If you’re on the path to recovery from drug or alcohol addiction – congratulations! This is a big decision to make, and one that you will have to work hard to achieve. In addition to detox, treatment at a facility, behavioral therapy, and counseling, there’s one more tool you should try to use to assist your recovery – a recovery journal.
Being sober is not something that you can just jump into. You’ll have to take it slow. By documenting the process and these changes, it will enable you to see just how far you’ve come. On days that you’re feeling discouraged in your recovery, you can simply turn back the pages of your journal and see how much progress you’ve made since you started your journey.
How Often Should You Update Your Recovery Journal?
Consistency is important in recovery, especially when it comes to monitoring your habits and feelings. Self-awareness is key to maintaining sobriety, which is why writing down your thoughts in a journal is so valuable. So, how often should you turn inward and record the feelings and thoughts you find within yourself?
In the end, it depends on your own preferences. Some people make a daily summary of what’s happening in their recovery, as it helps them unwind at the end of the day. Others may make weekly updates in their journal as part of a group counseling assignment. To find what’s best for you, try experimenting until you have a good routine down. You may find that you don’t have enough information to record a daily log, or that making updates once a week isn’t enough to accurately monitor your progress.
What Should You Record in Your Recovery Journal?
The good thing about keeping a recovery journal is that there are no set guidelines. You are free to write down as much or as little as you want. However, here are a few things you might want to consider adding for the most effectiveness.
Cravings and Triggers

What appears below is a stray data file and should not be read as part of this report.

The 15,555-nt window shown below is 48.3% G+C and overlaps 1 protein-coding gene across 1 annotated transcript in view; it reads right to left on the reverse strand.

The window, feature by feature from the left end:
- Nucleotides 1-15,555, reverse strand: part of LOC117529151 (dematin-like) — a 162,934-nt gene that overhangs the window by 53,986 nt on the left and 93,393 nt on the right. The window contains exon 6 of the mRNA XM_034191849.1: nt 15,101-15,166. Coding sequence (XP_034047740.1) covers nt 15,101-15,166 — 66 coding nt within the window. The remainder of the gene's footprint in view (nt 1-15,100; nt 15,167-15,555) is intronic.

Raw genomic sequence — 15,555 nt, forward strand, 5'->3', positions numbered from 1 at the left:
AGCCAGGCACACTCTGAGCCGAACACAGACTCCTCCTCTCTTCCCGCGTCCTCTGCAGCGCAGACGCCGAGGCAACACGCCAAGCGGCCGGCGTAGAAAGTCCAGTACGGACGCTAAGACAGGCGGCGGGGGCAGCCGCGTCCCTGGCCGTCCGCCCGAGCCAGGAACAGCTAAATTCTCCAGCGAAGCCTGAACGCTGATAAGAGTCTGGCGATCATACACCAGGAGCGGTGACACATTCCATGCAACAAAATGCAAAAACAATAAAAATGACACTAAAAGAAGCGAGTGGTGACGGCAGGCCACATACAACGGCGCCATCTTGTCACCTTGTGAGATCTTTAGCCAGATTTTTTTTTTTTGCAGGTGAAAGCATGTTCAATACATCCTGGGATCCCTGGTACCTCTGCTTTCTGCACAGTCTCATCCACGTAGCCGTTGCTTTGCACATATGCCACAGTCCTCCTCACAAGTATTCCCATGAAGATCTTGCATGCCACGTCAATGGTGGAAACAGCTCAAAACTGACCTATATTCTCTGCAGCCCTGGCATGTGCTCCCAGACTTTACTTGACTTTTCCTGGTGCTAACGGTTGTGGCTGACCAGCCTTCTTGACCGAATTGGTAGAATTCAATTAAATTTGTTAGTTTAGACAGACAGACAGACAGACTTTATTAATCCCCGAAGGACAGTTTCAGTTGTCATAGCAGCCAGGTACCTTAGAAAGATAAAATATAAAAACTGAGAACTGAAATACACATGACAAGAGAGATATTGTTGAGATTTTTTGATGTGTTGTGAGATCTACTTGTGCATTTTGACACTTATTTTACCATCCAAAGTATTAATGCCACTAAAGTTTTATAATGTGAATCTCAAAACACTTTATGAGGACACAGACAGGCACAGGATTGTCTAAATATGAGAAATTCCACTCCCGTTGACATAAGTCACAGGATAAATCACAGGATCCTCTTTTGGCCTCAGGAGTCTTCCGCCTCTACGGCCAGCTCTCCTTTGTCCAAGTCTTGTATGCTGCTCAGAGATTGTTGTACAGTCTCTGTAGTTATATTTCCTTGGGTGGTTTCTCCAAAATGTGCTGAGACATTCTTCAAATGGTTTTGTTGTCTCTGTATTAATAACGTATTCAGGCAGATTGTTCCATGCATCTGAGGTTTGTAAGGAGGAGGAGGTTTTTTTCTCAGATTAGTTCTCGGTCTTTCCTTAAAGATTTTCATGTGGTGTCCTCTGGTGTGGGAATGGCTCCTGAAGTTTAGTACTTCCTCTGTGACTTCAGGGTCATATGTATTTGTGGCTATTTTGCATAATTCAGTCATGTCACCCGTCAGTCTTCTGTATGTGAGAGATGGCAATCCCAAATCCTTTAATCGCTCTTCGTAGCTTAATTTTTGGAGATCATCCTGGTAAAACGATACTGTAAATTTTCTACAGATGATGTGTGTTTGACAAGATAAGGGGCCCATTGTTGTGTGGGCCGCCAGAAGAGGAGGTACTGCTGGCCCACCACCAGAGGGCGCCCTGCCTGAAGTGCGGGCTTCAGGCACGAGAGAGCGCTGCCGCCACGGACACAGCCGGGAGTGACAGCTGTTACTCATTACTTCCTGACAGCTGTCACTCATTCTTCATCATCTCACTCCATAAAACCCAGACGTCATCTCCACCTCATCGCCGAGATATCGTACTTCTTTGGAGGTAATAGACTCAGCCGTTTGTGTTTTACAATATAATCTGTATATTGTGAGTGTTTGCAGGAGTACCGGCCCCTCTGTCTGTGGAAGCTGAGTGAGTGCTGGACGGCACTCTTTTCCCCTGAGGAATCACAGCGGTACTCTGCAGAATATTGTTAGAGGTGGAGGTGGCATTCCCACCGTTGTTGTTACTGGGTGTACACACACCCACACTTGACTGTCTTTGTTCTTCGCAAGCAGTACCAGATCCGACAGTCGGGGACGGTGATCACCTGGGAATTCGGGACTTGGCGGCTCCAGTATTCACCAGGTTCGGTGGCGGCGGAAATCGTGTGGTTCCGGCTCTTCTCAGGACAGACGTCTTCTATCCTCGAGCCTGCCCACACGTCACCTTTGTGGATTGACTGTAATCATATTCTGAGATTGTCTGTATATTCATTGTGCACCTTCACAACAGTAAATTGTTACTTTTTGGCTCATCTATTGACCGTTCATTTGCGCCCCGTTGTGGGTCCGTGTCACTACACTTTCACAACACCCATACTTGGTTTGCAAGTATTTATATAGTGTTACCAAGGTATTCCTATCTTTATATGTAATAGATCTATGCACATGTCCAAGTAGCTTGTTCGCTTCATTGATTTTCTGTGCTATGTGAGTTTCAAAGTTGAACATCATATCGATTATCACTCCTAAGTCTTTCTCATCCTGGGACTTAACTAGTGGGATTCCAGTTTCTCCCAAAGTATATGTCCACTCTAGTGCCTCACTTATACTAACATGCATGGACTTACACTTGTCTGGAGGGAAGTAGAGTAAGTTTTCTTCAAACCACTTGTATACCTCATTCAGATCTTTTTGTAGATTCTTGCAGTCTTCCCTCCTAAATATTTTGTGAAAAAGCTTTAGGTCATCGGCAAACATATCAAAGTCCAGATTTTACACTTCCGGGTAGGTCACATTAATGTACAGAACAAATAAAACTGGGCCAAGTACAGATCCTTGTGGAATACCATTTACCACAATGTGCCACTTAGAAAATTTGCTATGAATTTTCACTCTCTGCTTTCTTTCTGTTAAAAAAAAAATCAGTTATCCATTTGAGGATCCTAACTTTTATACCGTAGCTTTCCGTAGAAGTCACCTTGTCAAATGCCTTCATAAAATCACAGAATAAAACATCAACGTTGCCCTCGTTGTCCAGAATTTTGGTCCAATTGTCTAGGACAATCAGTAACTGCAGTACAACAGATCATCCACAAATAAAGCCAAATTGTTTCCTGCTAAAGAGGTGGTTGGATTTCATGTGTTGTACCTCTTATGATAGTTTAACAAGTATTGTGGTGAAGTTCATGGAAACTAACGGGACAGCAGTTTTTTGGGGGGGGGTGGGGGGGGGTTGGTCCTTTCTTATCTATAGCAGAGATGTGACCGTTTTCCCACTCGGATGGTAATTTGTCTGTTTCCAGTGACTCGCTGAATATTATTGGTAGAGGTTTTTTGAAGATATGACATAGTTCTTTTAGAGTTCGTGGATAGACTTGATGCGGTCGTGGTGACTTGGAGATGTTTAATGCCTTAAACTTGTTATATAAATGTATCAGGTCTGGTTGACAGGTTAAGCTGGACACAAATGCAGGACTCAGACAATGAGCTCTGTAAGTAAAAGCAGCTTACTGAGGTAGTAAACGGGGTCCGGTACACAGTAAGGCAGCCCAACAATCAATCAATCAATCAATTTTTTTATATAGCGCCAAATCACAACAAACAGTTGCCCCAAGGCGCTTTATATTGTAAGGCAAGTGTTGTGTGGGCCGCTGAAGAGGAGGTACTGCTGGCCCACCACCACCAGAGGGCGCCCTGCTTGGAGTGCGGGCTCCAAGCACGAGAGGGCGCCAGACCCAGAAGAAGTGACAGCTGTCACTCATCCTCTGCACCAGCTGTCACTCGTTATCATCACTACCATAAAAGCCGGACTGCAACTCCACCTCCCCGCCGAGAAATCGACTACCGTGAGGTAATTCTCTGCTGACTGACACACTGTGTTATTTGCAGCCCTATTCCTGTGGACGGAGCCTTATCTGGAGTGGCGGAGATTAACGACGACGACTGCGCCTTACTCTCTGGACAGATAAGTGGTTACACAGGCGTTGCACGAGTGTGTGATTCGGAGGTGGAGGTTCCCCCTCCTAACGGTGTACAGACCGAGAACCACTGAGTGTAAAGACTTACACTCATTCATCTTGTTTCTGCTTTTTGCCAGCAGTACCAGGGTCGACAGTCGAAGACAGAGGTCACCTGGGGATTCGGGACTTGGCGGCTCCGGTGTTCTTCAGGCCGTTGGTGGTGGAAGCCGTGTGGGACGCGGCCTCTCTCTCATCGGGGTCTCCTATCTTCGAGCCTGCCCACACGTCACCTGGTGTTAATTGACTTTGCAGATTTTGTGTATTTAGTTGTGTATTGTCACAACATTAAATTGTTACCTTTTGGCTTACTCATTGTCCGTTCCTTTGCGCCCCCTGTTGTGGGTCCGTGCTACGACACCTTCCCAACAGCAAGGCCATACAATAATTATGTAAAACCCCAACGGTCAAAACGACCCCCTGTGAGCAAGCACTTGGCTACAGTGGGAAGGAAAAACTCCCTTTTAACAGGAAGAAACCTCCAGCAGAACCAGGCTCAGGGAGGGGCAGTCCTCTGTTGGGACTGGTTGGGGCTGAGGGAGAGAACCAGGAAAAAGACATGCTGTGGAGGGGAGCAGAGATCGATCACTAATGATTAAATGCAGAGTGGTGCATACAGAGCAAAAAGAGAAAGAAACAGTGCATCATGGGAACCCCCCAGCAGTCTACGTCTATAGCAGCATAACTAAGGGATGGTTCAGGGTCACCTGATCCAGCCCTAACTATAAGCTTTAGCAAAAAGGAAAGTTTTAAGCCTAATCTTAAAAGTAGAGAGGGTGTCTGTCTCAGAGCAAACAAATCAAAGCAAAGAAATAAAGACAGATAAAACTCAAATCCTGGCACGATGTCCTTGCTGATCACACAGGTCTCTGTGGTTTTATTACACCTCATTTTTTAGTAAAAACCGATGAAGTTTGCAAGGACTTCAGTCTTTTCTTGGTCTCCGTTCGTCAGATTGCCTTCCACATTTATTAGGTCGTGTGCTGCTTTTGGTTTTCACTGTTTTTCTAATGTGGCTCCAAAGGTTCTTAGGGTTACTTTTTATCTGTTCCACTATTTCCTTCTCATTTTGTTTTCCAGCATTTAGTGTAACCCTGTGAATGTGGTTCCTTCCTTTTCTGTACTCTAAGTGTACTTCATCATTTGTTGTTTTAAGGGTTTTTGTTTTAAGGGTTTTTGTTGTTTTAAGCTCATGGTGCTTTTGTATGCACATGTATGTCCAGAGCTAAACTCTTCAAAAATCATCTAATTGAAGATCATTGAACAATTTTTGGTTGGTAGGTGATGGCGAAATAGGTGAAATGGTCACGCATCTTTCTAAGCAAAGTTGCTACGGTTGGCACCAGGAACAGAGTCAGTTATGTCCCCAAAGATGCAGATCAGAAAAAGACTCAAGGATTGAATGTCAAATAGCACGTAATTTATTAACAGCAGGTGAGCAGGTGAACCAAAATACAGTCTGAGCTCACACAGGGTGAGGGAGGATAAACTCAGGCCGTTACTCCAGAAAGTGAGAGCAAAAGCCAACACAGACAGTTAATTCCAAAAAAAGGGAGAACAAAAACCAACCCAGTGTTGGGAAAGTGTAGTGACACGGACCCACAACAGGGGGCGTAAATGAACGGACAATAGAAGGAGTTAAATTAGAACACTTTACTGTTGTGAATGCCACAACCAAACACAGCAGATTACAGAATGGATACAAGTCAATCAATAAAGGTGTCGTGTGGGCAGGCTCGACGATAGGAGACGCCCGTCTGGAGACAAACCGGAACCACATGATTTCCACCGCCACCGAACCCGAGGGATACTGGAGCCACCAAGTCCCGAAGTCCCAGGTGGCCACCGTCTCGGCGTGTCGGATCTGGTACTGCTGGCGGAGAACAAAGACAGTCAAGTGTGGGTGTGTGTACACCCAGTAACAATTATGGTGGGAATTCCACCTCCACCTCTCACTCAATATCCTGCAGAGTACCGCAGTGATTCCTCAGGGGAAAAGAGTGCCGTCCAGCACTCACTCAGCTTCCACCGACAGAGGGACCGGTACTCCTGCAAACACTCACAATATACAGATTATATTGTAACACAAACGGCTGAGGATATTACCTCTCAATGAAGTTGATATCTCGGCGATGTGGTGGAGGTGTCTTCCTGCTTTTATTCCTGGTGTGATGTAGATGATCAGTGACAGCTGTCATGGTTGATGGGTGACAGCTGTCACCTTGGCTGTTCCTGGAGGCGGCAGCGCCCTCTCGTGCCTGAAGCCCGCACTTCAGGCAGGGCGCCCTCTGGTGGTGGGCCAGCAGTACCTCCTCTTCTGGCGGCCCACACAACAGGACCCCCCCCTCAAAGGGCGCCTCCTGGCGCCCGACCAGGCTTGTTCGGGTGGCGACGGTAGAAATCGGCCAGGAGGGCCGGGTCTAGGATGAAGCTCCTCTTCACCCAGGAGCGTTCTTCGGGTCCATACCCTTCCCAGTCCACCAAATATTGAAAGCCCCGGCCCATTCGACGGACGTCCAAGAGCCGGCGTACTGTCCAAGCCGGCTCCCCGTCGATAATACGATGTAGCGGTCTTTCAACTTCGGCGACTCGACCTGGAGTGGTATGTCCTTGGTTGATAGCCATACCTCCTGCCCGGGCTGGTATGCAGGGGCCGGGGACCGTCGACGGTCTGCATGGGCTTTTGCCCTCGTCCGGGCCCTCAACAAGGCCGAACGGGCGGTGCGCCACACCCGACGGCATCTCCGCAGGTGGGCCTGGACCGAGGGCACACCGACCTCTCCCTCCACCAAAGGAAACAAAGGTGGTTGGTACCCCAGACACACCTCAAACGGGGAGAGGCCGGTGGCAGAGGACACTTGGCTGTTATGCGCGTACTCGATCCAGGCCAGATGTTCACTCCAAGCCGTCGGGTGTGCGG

It’s inevitable – you will experience powerful cravings during your rehab. This is just part of the path to sobriety and is a challenge everyone must face. By keeping track of when, how often, and where these cravings occur, you might be able to identify the trigger that’s causing them. Eventually, you can eliminate this trigger from your life to reduce your number of cravings.
Steps to Recovery You’ve Taken
If you’re truly committed to recovery, you’ll probably be doing a lot of work to change your lifestyle. You might be going to group meetings, partaking in NA or AA, seeing a one-on-one counselor, or even talking with your doctor. Make a note of all these steps in the right direction. You’ll be able to look back and see how well they worked once you’re feeling better.
If you don’t clearly define what you want to get out of your recovery, then you might never realize it. Take the time to write down your end goals for sobriety – how you want to act, feel, and think. If you want to have a stable life with a good job and good social relationships, then record these details as a motivator. Think about how you want to manage your time, because it will help with the previous two points, as well.
The point of a regular journal is to record how you are feeling, so it makes sense you should do the same with a recovery journal. Use your journal to keep track of mindfulness and regulate your emotions. Jot down how you felt during the day as well as the events of the day to keep focused on this.
Anything Else You Want
Remember, no two recoveries are alike, so why should recovery journals be the same? You can write down whatever will make you feel better. Maybe you’d like to focus on a certain theme each day, or stick to a structured format – the choice is yours. Some may include doodles or cartoons they draw that helps them better remember how they felt that day. Others might include memorabilia – the cap from their final drink, or a lock of their baby’s hair, reminding them of the reasons they got sober. Make your journal personally your own, and you will look forward to every day you get to write a new, sober entry.